La Donna é Mobile: Constructing the irrational woman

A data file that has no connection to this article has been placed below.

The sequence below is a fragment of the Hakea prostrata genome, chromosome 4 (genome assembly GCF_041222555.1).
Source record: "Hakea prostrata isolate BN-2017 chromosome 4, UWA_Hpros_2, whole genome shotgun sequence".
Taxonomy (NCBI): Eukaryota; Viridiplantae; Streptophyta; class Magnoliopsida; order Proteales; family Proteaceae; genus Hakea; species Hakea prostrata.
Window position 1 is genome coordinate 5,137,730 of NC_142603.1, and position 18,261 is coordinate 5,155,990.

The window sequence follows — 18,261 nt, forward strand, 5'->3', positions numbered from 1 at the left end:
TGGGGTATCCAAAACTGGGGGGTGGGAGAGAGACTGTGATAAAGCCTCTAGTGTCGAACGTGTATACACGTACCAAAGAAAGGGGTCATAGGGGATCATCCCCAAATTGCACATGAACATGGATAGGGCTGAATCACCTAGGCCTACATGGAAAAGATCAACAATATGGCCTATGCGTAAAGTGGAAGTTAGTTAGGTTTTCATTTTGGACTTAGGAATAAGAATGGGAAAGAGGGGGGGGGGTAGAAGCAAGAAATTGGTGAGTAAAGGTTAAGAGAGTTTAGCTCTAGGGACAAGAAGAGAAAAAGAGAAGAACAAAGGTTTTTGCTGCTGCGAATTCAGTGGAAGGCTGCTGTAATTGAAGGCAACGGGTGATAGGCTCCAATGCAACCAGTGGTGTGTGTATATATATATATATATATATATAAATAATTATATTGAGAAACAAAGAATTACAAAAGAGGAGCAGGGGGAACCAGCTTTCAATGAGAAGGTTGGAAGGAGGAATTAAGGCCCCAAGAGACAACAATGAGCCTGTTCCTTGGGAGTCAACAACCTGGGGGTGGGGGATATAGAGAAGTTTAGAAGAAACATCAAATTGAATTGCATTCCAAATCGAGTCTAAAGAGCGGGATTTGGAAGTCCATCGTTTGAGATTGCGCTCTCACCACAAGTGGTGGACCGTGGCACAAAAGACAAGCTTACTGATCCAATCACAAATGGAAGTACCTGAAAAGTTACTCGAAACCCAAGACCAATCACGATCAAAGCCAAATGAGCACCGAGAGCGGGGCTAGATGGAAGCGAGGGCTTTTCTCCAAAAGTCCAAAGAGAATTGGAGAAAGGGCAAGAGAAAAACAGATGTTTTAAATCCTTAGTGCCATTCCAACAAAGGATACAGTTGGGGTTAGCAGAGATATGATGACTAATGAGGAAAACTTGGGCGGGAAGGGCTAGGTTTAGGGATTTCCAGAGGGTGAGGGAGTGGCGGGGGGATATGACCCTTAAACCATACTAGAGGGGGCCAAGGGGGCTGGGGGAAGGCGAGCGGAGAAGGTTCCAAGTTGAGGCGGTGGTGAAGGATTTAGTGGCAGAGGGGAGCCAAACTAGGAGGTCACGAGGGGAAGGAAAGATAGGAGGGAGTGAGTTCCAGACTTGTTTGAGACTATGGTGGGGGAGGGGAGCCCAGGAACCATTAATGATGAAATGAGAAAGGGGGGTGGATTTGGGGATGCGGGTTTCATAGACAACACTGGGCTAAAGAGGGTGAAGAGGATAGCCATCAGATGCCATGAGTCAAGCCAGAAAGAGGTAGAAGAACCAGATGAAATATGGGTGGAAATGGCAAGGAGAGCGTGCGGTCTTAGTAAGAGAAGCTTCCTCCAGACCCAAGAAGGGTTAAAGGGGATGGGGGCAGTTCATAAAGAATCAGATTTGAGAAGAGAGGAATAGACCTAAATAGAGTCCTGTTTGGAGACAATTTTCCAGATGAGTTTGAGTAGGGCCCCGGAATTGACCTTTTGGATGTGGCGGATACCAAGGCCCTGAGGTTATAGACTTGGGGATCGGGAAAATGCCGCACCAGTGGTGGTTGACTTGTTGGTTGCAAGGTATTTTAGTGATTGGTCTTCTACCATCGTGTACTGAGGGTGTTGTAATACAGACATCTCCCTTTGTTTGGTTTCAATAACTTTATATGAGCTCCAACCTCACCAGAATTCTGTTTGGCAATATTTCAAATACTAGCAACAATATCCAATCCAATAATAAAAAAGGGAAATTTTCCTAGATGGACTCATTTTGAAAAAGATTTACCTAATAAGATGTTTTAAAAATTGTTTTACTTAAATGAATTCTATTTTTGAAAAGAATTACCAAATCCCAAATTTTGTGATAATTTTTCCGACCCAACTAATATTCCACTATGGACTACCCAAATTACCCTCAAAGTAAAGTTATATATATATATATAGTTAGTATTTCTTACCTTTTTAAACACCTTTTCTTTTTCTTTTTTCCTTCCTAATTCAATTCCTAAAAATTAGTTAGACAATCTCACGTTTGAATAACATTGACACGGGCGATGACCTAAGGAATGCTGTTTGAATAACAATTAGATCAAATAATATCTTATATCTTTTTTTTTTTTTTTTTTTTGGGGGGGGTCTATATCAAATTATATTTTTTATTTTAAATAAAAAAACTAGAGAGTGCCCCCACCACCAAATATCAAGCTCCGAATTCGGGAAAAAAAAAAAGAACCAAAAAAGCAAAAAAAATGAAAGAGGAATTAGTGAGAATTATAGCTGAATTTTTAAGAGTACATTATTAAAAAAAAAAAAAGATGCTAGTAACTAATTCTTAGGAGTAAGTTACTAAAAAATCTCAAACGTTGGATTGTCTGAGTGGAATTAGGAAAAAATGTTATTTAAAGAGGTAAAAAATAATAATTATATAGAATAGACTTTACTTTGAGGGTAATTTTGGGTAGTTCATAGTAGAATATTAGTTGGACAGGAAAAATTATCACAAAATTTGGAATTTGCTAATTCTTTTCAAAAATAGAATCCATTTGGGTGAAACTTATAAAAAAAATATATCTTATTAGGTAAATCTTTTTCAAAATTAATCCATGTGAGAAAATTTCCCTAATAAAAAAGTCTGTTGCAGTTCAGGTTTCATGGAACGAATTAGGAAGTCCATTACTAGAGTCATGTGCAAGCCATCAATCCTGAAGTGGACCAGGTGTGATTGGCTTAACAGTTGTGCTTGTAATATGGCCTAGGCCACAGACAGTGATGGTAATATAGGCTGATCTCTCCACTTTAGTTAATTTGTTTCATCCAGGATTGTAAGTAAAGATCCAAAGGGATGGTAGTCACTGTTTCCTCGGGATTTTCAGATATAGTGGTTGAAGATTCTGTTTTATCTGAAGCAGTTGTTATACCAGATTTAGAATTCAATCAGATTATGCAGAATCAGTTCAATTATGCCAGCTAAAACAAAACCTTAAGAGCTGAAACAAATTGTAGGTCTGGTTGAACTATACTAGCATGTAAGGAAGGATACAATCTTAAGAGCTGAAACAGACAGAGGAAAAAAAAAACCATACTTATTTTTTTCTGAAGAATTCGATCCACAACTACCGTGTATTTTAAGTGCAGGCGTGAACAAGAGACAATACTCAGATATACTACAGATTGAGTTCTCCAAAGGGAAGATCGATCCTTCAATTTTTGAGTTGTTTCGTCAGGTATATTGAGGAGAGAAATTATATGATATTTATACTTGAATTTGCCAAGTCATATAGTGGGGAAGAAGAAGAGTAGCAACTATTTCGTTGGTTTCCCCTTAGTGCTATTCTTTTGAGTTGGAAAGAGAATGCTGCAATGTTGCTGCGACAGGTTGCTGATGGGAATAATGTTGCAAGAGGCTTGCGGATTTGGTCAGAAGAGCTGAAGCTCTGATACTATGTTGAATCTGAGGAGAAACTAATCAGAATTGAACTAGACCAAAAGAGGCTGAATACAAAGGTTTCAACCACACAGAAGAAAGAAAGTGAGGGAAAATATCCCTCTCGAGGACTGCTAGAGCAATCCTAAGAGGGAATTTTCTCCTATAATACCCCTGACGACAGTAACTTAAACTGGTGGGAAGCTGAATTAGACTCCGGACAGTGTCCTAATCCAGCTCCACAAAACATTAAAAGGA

This article explores the ways in which disorders that have historically been attributed to women, and that pathologise the feminine as irrational, form an intertwined genealogy; that is, they affect and contribute to the histories of one another. In linking the 'hystories' of hysteria and agoraphobia, it is argued that the image of the hysterical woman as unstable and deviant is traced within the experiences of interview subjects diagnosed with panic disorder with agoraphobia (PDA). Because of this, it is argued that panic disorder with agoraphobia can be understood as a fear of the hysterical image, that is, the hysterical woman. The fear of the hysterical woman is a fear of being perceived by others as excessively feminine, out of control, and slipping into madness; therefore it is also a fear that one's experiences will not be taken seriously and that one is 'acting up'. This fear is described by the women interviewed as a fear of alienation and abandonment; of losing control in front of others; of becoming a spectacle and being gazed at; and of being perceived as hyperfeminine, for which they are disciplined and punished. The fear of the hysterical woman is also a fear that implies that madness or deviance is rendered visible on and through the body. Thus, PDA can be situated within a 'logic of visibility' that has bifurcated men and women's bodies, spheres and spaces from one another.